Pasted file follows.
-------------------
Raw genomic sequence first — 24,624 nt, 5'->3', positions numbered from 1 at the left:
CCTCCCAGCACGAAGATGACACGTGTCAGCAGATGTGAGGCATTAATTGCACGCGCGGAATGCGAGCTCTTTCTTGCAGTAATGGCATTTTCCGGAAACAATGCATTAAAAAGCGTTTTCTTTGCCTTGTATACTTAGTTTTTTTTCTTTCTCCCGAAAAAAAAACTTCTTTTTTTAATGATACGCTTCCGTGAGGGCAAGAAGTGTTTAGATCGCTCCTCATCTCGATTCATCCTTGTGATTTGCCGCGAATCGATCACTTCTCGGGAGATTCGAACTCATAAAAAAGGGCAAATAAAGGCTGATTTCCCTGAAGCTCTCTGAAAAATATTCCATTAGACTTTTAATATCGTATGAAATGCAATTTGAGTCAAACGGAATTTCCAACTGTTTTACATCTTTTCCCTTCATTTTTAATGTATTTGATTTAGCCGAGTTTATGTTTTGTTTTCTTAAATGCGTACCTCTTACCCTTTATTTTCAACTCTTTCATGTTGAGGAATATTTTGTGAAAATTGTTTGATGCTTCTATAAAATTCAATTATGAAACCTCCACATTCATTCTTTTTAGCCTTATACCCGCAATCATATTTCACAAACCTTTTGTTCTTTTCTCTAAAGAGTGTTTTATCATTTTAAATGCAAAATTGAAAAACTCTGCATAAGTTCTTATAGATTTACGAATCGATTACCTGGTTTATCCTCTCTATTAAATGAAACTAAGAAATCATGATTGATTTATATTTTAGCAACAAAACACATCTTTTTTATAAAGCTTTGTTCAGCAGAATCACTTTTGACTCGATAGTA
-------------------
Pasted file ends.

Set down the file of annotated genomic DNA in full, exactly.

Raw genomic sequence first — 24,624 nt, 5'->3', positions numbered from 1 at the left:
CCTCCCAGCACGAAGATGACACGTGTCAGCAGATGTGAGGCATTAATTGCACGCGCGGAATGCGAGCTCTTTCTTGCAGTAATGGCATTTTCCGGAAACAATGCATTAAAAAGCGTTTTCTTTGCCTTGTATACTTAGTTTTTTTTCTTTCTCCCGAAAAAAAAACTTCTTTTTTTAATGATACGCTTCCGTGAGGGCAAGAAGTGTTTAGATCGCTCCTCATCTCGATTCATCCTTGTGATTTGCCGCGAATCGATCACTTCTCGGGAGATTCGAACTCATAAAAAAGGGCAAATAAAGGCTGATTTCCCTGAAGCTCTCTGAAAAATATTCCATTAGACTTTTAATATCGTATGAAATGCAATTTGAGTCAAACGGAATTTCCAACTGTTTTACATCTTTTCCCTTCATTTTTAATGTATTTGATTTAGCCGAGTTTATGTTTTGTTTTCTTAAATGCGTACCTCTTACCCTTTATTTTCAACTCTTTCATGTTGAGGAATATTTTGTGAAAATTGTTTGATGCTTCTATAAAATTCAATTATGAAACCTCCACATTCATTCTTTTTAGCCTTATACCCGCAATCATATTTCACAAACCTTTTGTTCTTTTCTCTAAAGAGTGTTTTATCATTTTAAATGCAAAATTGAAAAACTCTGCATAAGTTCTTATAGATTTACGAATCGATTACCTGGTTTATCCTCTCTATTAAATGAAACTAAGAAATCATGATTGATTTATATTTTAGCAACAAAACACATCTTTTTTATAAAGCTTTGTTCAGCAGAATCACTTTTGACTCGATAGTA